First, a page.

President Obama Release Powerful Statement On The Passing Of Muhammad Ali, Will Give Eulogy Along With President Clinton

| June 4, 2016 | 0 Comments

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A fighter to the end: Muhammad Ali’s daughter reveals that her father’s heart kept beating for 30 MINUTES after all his organs had failed.

Many of us are still coming to terms that Muhammad Ali is no longer with us. His determination and will is something that will live on forever. President Obama offered his condolences today, and revealed that he actually has a pair of Ali’s gloves in his study, at the White House, right under Ali’s picture from his 1965 fight when he beat Sonny Liston.

Read full statement below:

Muhammad Ali was The Greatest. Period. If you just asked him, he’d tell you. He’d tell you he was the double greatest; that he’d “handcuffed lightning, thrown thunder into jail.”

But what made The Champ the greatest – what truly separated him from everyone else – is that everyone else would tell you pretty much the same thing.

Like everyone else on the planet, Michelle and I mourn his passing. But we’re also grateful to God for how fortunate we are to have known him, if just for a while; for how fortunate we all are that The Greatest chose to grace our time.

In my private study, just off the Oval Office, I keep a pair of his gloves on display, just under that iconic photograph of him – the young champ, just 22 years old, roaring like a lion over a fallen Sonny Liston. I was too young when it was taken to understand who he was – still Cassius Clay, already an Olympic Gold Medal winner, yet to set out on a spiritual journey that would lead him to his Muslim faith, exile him at the peak of his power, and set the stage for his return to greatness with a name as familiar to the downtrodden in the slums of Southeast Asia and the villages of Africa as it was to cheering crowds in Madison Square Garden.

“I am America,” he once declared. “I am the part you won’t recognize. But get used to me – black, confident, cocky; my name, not yours; my religion, not yours; my goals, my own. Get used to me.”

That’s the Ali I came to know as I came of age – not just as skilled a poet on the mic as he was a fighter in the ring, but a man who fought for what was right. A man who fought for us. He stood with King and Mandela; stood up when it was hard; spoke out when others wouldn’t. His fight outside the ring would cost him his title and his public standing. It would earn him enemies on the left and the right, make him reviled, and nearly send him to jail. But Ali stood his ground. And his victory helped us get used to the America we recognize today.

He wasn’t perfect, of course. For all his magic in the ring, he could be careless with his words, and full of contradictions as his faith evolved. But his wonderful, infectious, even innocent spirit ultimately won him more fans than foes – maybe because in him, we hoped to see something of ourselves. Later, as his physical powers ebbed, he became an even more powerful force for peace and reconciliation around the world. We saw a man who said he was so mean he’d make medicine sick reveal a soft spot, visiting children with illness and disability around the world, telling them they, too, could become the greatest. We watched a hero light a torch, and fight his greatest fight of all on the world stage once again; a battle against the disease that ravaged his body, but couldn’t take the spark from his eyes.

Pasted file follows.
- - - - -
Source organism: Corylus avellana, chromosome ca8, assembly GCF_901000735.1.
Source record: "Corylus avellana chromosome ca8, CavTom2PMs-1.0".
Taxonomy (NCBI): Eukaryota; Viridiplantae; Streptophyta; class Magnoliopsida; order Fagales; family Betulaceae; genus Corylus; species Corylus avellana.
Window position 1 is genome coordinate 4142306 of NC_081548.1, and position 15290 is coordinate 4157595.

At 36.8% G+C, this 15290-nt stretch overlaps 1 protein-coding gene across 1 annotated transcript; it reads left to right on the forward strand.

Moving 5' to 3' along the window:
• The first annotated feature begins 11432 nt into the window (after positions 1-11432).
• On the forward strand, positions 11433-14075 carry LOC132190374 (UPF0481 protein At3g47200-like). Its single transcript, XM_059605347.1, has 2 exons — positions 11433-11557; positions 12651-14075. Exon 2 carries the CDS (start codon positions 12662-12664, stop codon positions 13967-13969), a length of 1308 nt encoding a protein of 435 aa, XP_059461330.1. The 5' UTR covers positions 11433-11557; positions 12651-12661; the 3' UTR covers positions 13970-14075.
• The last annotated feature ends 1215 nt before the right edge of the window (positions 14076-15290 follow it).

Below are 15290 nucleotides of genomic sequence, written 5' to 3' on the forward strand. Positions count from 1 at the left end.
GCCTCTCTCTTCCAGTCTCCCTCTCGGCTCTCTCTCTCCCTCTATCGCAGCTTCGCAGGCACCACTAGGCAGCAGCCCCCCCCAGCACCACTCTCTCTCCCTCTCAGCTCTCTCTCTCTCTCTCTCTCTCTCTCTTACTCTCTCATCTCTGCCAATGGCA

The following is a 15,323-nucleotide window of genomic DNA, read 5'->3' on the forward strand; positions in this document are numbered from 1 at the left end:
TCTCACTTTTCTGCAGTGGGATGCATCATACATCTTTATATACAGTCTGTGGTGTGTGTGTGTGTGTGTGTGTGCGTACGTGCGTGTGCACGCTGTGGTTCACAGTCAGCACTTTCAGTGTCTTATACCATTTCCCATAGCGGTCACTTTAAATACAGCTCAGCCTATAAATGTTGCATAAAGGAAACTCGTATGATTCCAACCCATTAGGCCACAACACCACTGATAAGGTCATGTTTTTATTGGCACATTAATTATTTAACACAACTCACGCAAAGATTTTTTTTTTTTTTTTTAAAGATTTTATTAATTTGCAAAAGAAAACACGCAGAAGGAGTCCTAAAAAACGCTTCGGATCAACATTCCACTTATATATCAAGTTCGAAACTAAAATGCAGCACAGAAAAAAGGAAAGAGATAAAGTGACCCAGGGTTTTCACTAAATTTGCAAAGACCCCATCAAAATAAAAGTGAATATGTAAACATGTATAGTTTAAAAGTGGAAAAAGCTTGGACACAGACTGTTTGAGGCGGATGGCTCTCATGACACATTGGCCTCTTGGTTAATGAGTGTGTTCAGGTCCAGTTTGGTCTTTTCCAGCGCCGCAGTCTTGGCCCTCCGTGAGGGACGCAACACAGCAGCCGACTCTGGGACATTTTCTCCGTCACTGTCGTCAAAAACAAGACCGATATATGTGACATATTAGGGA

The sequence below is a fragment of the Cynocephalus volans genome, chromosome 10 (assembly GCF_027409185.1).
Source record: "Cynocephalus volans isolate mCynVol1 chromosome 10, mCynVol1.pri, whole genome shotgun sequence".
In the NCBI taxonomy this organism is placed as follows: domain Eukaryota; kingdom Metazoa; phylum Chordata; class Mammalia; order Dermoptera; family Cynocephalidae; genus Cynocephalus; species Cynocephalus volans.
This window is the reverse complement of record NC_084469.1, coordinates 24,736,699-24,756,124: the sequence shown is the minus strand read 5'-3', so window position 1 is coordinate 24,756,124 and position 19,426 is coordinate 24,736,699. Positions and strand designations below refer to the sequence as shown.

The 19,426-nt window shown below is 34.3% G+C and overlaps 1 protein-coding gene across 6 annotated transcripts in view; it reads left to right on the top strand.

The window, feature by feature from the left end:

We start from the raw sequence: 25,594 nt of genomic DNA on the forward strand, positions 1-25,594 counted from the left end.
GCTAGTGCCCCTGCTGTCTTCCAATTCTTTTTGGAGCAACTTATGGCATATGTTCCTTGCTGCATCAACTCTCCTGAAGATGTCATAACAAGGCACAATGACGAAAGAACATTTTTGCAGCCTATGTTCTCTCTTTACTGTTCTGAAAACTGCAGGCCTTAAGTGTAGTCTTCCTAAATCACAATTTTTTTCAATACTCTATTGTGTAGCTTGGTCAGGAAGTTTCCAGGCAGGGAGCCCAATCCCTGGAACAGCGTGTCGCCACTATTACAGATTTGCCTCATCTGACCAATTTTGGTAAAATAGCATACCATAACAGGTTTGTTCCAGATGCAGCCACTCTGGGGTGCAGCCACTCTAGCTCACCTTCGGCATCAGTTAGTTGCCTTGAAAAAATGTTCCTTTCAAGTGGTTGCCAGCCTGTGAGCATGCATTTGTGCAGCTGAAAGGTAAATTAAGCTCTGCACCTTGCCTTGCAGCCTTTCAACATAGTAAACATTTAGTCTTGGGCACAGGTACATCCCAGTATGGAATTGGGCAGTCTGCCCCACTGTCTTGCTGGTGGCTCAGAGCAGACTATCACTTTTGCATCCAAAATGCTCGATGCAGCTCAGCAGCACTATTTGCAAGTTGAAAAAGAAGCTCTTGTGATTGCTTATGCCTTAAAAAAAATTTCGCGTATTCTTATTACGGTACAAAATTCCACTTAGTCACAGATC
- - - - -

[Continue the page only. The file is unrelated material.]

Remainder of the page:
Muhammad Ali shook up the world. And the world is better for it. We are all better for it. Michelle and I send our deepest condolences to his family, and we pray that the greatest fighter of them all finally rests in peace.

On Friday, the family will be joined by an imam at the funeral home for prayers.

A procession Friday will lead through the streets of Louisville, traveling down the street named after him and passing through Ali’s old neighborhood. The procession will end at Cave Hill cemetery, where he will be laid to rest.

An interfaith service open to the public will be held at the KFC Yum! Center at 2 p.m. Friday, where President Obama, President Clinton, Billy Crystal and Bryant Gumbel will give eulogies. Sen. Oren Hatch, R-Utah, a Mormon, is expected to speak.

The service will be led by an imam and will include clerics from multiple religions.

“This entire service was his specific request,” Gunnell said. “He truly loved all people.”

The service will be streamed throughout the world according to sources.

After the memorial service, a private reception for friends and guests is scheduled at the Muhammad Ali Center in Louisville.

Ali died Friday at 9:10 pm MT, and the cause of death was “septic shock due to unspecified natural causes,” he said.

Ali’s daughter Hana Ali said in an emotional post on Twitter today, “All of us were around him hugging and kissing him and holding his hands, chanting the Islamic prayer. All of his organs failed but his HEART wouldn’t stop beating. For 30 minutes… his heart just keep beating. No one had ever seen anything like it. A true testament to the strength of his Spirit and Will!”

A fighter to the end: Muhammad Ali’s daughter reveals that her father’s heart kept beating for 30 MINUTES after all his organs had failed.

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Category: Celebrity news

About the Author ()

Darnell Moore has extensively studied music and urban culture both academically and professionally for over 20 years. His writings and posts have appeared in many major urban publications. Moore is the founder and creator of Memoirs of an Urban Gentleman. Contact him , http://darnellmmusic@gmail.com/ or https://twitter.com/@darnellmmusic/

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